The Court’s Holding on Appeal

Citing the Copyright Act, 17 U.S.C. § 501(b), the Ninth Circuit noted that “only the ‘legal or beneficial owner of an exclusive right under a copyright’ has standing to sue for infringement” of those exclusive rights. Section 106 of the Copyright Act enumerates those exclusive rights, which include: the right to reproduce the copyrighted work; to prepare derivative works; and to distribute copies of the work by selling, renting, leasing, or lending. The Ninth Circuit stated that “absent from the list of exclusive rights is the right to sue for infringement.” Citing its prior decision in Silvers, the Ninth Circuit explained that “the assignment of the bare right to sue for infringement, without the transfer of an associated exclusive right, is impermissible under the Copyright Act and does not confer standing to sue.”

Applying Silvers, the Ninth Circuit held that Righthaven also merely received a “bare right to sue for infringement,” which, as in Silvers, was insufficient for standing. The Ninth Circuit reasoned that just because “some language in the contract described Righthaven as the [copyright] owner” did “not itself prove that Righthaven owned any exclusive rights.” The court explained its analysis of the contract, stating that “when determining whether a contract has transferred exclusive rights, we look not just at the labels the parties use but also at the substance and effect of the contract.”

The contract between Righthaven and Stephens Media provided that any of the copyrights assigned to Righthaven were subject to contractual restrictions, including an automatic granting of an exclusive license to Stephens Media in any copyrighted work assigned to Righthaven to preserve Stephens Media’s “‘unfettered and exclusive ability’ to exploit the copyrights.”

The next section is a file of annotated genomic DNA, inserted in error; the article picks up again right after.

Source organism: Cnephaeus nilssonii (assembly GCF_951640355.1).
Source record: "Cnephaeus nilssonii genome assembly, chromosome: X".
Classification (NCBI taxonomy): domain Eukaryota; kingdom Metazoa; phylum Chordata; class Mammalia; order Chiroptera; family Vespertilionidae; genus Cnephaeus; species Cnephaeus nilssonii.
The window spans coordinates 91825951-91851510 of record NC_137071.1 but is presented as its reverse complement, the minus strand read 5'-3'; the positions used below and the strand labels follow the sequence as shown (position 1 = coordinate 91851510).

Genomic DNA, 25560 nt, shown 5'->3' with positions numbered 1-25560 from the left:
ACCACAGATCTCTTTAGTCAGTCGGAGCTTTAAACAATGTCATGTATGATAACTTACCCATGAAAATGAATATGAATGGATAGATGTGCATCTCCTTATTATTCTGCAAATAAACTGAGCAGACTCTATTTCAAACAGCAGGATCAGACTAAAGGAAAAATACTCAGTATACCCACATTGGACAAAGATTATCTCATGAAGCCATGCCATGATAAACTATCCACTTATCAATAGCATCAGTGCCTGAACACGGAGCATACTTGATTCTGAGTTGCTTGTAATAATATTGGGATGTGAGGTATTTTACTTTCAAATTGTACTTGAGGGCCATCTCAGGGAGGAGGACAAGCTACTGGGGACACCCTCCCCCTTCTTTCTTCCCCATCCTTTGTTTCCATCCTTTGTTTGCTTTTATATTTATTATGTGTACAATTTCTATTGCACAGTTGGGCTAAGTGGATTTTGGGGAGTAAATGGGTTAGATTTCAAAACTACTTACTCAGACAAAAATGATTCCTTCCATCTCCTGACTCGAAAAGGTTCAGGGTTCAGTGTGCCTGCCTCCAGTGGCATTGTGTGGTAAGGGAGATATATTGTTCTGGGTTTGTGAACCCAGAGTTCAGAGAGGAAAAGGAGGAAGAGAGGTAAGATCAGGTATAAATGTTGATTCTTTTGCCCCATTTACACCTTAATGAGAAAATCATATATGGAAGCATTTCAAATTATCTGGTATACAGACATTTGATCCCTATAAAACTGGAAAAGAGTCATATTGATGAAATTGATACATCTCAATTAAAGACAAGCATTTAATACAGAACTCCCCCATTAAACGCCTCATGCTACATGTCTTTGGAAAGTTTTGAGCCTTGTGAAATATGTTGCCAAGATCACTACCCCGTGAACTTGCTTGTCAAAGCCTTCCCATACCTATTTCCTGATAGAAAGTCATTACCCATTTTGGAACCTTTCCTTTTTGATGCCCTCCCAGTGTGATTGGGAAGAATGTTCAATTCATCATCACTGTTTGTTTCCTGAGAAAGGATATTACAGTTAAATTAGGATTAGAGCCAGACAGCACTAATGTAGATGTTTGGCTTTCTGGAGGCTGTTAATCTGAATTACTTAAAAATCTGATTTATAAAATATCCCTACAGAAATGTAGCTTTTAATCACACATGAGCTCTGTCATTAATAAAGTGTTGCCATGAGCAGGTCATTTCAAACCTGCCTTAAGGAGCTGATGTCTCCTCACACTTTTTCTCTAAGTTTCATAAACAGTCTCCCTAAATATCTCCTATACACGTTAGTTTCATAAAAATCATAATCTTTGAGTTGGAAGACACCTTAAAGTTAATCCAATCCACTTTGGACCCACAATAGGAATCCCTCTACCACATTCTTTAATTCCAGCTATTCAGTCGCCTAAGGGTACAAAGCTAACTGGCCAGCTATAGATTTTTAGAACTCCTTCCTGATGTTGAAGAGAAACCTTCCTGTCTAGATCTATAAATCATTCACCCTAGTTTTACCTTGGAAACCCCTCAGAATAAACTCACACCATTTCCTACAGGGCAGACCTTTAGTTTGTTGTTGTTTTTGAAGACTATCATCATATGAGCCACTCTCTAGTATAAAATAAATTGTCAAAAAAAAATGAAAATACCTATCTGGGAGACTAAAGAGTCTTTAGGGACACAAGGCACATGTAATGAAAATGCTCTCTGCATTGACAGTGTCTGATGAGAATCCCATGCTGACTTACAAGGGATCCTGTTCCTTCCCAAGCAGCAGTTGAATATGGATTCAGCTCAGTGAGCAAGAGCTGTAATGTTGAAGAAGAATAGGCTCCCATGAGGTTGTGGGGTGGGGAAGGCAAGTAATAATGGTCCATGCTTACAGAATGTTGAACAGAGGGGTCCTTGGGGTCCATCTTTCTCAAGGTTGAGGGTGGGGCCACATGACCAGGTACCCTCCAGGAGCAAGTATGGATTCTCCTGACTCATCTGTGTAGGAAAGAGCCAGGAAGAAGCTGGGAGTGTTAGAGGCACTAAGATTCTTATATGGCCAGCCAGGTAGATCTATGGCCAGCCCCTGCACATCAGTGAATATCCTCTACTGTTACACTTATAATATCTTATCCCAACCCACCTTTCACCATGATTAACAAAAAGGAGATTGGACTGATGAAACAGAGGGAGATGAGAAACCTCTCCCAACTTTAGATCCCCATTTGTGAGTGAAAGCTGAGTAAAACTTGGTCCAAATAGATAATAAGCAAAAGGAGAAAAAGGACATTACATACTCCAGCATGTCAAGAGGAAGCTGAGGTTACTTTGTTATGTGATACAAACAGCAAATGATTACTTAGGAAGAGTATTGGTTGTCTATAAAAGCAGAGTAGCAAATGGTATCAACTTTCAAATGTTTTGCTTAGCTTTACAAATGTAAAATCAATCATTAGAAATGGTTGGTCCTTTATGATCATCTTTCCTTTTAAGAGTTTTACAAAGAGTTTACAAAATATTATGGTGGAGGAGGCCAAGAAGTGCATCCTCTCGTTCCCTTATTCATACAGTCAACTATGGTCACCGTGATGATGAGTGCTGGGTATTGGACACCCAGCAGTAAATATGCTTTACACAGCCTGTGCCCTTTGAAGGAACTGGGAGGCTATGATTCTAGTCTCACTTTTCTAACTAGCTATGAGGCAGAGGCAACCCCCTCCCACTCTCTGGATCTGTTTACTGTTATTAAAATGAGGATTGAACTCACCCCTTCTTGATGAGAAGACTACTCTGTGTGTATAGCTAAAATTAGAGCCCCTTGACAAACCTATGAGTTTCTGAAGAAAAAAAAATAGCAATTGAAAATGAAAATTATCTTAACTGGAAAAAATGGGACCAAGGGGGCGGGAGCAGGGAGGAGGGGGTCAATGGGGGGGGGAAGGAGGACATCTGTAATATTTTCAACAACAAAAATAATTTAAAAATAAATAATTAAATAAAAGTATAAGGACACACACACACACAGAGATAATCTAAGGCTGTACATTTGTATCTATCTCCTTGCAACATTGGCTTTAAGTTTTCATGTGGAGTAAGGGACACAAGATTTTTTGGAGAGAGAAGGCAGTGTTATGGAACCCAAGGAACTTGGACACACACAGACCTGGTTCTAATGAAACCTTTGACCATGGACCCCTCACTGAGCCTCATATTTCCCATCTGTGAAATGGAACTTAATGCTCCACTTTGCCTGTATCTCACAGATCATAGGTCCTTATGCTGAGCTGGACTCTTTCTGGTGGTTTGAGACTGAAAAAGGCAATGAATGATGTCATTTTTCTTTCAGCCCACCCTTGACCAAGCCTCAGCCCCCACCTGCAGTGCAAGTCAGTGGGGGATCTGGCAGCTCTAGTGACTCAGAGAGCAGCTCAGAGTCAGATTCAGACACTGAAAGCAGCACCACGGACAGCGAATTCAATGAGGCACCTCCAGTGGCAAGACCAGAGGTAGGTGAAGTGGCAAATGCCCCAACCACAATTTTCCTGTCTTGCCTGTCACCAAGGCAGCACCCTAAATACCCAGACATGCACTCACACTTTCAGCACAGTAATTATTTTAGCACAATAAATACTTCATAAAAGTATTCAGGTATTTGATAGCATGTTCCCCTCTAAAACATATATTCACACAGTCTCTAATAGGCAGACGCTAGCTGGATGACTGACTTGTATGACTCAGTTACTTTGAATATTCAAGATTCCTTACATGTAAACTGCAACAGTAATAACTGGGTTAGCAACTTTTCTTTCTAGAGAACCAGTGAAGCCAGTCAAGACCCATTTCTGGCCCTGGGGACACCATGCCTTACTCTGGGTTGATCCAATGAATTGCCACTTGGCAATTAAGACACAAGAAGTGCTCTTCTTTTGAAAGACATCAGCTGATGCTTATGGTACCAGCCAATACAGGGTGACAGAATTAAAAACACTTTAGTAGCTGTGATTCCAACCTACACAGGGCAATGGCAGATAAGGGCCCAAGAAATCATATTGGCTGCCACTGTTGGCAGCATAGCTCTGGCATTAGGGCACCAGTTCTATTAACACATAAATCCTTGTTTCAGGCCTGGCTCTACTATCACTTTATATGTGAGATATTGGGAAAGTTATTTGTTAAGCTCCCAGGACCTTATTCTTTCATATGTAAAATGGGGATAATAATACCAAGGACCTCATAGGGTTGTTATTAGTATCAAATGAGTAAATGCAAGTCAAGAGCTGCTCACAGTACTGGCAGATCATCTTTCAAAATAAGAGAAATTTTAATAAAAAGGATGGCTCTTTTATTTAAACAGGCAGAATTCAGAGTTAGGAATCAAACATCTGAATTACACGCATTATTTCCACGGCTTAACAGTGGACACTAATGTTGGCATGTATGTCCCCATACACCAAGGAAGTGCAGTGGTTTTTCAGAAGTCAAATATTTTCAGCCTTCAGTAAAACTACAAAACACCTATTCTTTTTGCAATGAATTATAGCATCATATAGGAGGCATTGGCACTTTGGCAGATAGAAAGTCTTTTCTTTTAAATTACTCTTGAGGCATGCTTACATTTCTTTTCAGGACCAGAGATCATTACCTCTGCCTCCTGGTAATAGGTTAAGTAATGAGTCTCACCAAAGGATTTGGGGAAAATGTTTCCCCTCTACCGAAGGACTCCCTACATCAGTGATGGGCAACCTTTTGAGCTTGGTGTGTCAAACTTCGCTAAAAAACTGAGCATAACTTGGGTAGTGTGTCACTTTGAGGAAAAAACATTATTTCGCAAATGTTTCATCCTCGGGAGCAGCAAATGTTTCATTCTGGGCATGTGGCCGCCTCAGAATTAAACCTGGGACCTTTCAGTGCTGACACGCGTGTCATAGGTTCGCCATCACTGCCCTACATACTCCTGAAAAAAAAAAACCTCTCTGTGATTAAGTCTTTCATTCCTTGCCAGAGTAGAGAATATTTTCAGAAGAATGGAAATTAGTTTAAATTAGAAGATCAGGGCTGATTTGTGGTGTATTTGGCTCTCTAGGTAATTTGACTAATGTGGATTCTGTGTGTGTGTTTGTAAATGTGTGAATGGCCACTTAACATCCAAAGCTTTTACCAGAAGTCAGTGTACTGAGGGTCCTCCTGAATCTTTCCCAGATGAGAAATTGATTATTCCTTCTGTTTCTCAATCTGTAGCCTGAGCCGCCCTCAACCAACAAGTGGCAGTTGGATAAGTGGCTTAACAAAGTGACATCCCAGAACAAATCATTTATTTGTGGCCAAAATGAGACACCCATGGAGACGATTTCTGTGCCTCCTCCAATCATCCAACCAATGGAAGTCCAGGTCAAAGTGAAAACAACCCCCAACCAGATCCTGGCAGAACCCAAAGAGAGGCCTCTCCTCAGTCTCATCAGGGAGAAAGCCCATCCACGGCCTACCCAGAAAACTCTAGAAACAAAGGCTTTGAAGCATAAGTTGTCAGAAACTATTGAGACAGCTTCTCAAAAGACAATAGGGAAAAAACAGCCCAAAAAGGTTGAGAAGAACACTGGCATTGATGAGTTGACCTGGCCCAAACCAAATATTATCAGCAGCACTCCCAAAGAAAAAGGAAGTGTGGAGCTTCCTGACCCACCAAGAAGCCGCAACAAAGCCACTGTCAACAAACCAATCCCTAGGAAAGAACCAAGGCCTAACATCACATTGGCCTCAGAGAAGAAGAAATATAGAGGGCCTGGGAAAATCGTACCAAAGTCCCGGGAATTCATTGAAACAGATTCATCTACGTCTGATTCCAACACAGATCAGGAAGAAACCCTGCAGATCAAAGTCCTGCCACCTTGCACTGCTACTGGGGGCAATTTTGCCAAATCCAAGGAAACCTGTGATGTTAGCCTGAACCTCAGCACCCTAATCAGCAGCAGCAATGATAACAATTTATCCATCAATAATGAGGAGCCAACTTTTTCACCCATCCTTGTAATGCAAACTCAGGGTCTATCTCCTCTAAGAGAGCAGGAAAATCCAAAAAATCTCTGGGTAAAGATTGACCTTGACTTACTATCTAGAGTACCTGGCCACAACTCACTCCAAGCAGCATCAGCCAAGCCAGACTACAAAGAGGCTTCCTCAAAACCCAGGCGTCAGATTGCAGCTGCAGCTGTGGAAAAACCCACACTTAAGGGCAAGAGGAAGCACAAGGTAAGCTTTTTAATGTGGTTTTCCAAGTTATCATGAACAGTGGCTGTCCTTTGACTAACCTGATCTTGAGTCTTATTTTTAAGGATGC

These limitations in the contract led the court to conclude that Righthaven had no exclusive rights to the copyrights, without which rights Righthaven had no standing to sue. In sum, the court determined that under the Copyright Act, it is invalid and illogical for a contract to assign an exclusive license or rights to one party, yet simultaneously claim the assigning party also retains that exclusive license or right.

Having held that Righthaven had no standing to sue, the Ninth Circuit also determined that the district court did not have jurisdiction to reach the merits of the fair use defense asserted by defendant Hoehn. The court noted that the “doctrine of hypothetical jurisdiction,” in which a “federal court assumes jurisdiction for the purpose of reaching the merits,” was expressly disapproved by the Supreme Court. Accordingly, the Ninth Circuit held that the district court improperly exercised jurisdiction because it lacked Article III jurisdiction due to Righthaven’s lack of standing.

Practical Implications

This decision potentially limits the viability of the assignment of infringement claims by copyright holders to other parties, notwithstanding contractual provisions to the contrary unless the copyright holders are willing to dispense with their exclusive rights to the copyright to allow other parties to pursue claims for copyright infringement. As this case demonstrates, even seemingly clear contractual intent and language may be invalidated by a court if the contractual provisions are contrary to law.

Intellectual Property

Hazel Mae B. Pangan



Intellectual Property